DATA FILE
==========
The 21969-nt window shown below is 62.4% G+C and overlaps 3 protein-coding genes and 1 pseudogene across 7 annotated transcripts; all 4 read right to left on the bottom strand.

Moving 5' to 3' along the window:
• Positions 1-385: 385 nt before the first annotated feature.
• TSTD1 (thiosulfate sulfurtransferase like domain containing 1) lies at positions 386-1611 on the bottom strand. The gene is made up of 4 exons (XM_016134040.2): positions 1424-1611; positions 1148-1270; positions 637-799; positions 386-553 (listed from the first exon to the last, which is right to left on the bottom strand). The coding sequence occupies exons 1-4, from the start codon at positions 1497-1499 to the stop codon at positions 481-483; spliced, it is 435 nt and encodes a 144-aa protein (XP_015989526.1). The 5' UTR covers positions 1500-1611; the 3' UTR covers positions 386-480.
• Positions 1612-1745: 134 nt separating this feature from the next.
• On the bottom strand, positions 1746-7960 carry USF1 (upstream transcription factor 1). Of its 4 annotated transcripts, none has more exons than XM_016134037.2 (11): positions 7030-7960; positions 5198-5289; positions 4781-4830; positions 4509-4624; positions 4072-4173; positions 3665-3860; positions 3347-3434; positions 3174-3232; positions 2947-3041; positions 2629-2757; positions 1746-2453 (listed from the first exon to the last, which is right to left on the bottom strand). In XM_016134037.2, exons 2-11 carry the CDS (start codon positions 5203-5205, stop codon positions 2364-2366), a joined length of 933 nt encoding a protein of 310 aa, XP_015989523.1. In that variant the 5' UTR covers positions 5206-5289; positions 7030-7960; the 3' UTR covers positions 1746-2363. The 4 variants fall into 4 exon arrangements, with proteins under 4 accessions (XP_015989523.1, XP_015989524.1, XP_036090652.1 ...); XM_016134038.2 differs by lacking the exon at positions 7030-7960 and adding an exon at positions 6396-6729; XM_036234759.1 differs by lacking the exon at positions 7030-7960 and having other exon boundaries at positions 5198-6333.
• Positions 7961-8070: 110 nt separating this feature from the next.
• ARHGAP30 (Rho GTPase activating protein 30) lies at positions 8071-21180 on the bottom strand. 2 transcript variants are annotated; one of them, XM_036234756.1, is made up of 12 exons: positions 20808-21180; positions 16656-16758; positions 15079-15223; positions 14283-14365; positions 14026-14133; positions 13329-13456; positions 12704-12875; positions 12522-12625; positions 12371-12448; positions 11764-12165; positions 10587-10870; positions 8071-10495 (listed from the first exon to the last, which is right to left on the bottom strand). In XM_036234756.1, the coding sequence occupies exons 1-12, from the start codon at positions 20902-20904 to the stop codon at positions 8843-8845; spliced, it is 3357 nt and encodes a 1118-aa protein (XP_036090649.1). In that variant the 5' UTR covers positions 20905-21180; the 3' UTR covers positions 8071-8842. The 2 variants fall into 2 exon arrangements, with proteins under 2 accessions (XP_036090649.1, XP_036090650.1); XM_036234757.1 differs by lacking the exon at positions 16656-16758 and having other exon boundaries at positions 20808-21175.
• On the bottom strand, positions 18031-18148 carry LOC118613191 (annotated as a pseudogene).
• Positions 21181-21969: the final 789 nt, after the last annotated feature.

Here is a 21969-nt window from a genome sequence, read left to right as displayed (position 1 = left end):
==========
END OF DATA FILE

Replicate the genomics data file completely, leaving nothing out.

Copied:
The 21969-nt window shown below is 62.4% G+C and overlaps 3 protein-coding genes and 1 pseudogene across 7 annotated transcripts; all 4 read right to left on the bottom strand.

Moving 5' to 3' along the window:
• Positions 1-385: 385 nt before the first annotated feature.
• TSTD1 (thiosulfate sulfurtransferase like domain containing 1) lies at positions 386-1611 on the bottom strand. The gene is made up of 4 exons (XM_016134040.2): positions 1424-1611; positions 1148-1270; positions 637-799; positions 386-553 (listed from the first exon to the last, which is right to left on the bottom strand). The coding sequence occupies exons 1-4, from the start codon at positions 1497-1499 to the stop codon at positions 481-483; spliced, it is 435 nt and encodes a 144-aa protein (XP_015989526.1). The 5' UTR covers positions 1500-1611; the 3' UTR covers positions 386-480.
• Positions 1612-1745: 134 nt separating this feature from the next.
• On the bottom strand, positions 1746-7960 carry USF1 (upstream transcription factor 1). Of its 4 annotated transcripts, none has more exons than XM_016134037.2 (11): positions 7030-7960; positions 5198-5289; positions 4781-4830; positions 4509-4624; positions 4072-4173; positions 3665-3860; positions 3347-3434; positions 3174-3232; positions 2947-3041; positions 2629-2757; positions 1746-2453 (listed from the first exon to the last, which is right to left on the bottom strand). In XM_016134037.2, exons 2-11 carry the CDS (start codon positions 5203-5205, stop codon positions 2364-2366), a joined length of 933 nt encoding a protein of 310 aa, XP_015989523.1. In that variant the 5' UTR covers positions 5206-5289; positions 7030-7960; the 3' UTR covers positions 1746-2363. The 4 variants fall into 4 exon arrangements, with proteins under 4 accessions (XP_015989523.1, XP_015989524.1, XP_036090652.1 ...); XM_016134038.2 differs by lacking the exon at positions 7030-7960 and adding an exon at positions 6396-6729; XM_036234759.1 differs by lacking the exon at positions 7030-7960 and having other exon boundaries at positions 5198-6333.
• Positions 7961-8070: 110 nt separating this feature from the next.
• ARHGAP30 (Rho GTPase activating protein 30) lies at positions 8071-21180 on the bottom strand. 2 transcript variants are annotated; one of them, XM_036234756.1, is made up of 12 exons: positions 20808-21180; positions 16656-16758; positions 15079-15223; positions 14283-14365; positions 14026-14133; positions 13329-13456; positions 12704-12875; positions 12522-12625; positions 12371-12448; positions 11764-12165; positions 10587-10870; positions 8071-10495 (listed from the first exon to the last, which is right to left on the bottom strand). In XM_036234756.1, the coding sequence occupies exons 1-12, from the start codon at positions 20902-20904 to the stop codon at positions 8843-8845; spliced, it is 3357 nt and encodes a 1118-aa protein (XP_036090649.1). In that variant the 5' UTR covers positions 20905-21180; the 3' UTR covers positions 8071-8842. The 2 variants fall into 2 exon arrangements, with proteins under 2 accessions (XP_036090649.1, XP_036090650.1); XM_036234757.1 differs by lacking the exon at positions 16656-16758 and having other exon boundaries at positions 20808-21175.
• On the bottom strand, positions 18031-18148 carry LOC118613191 (annotated as a pseudogene).
• Positions 21181-21969: the final 789 nt, after the last annotated feature.

Here is a 21969-nt window from a genome sequence, read left to right as displayed (position 1 = left end):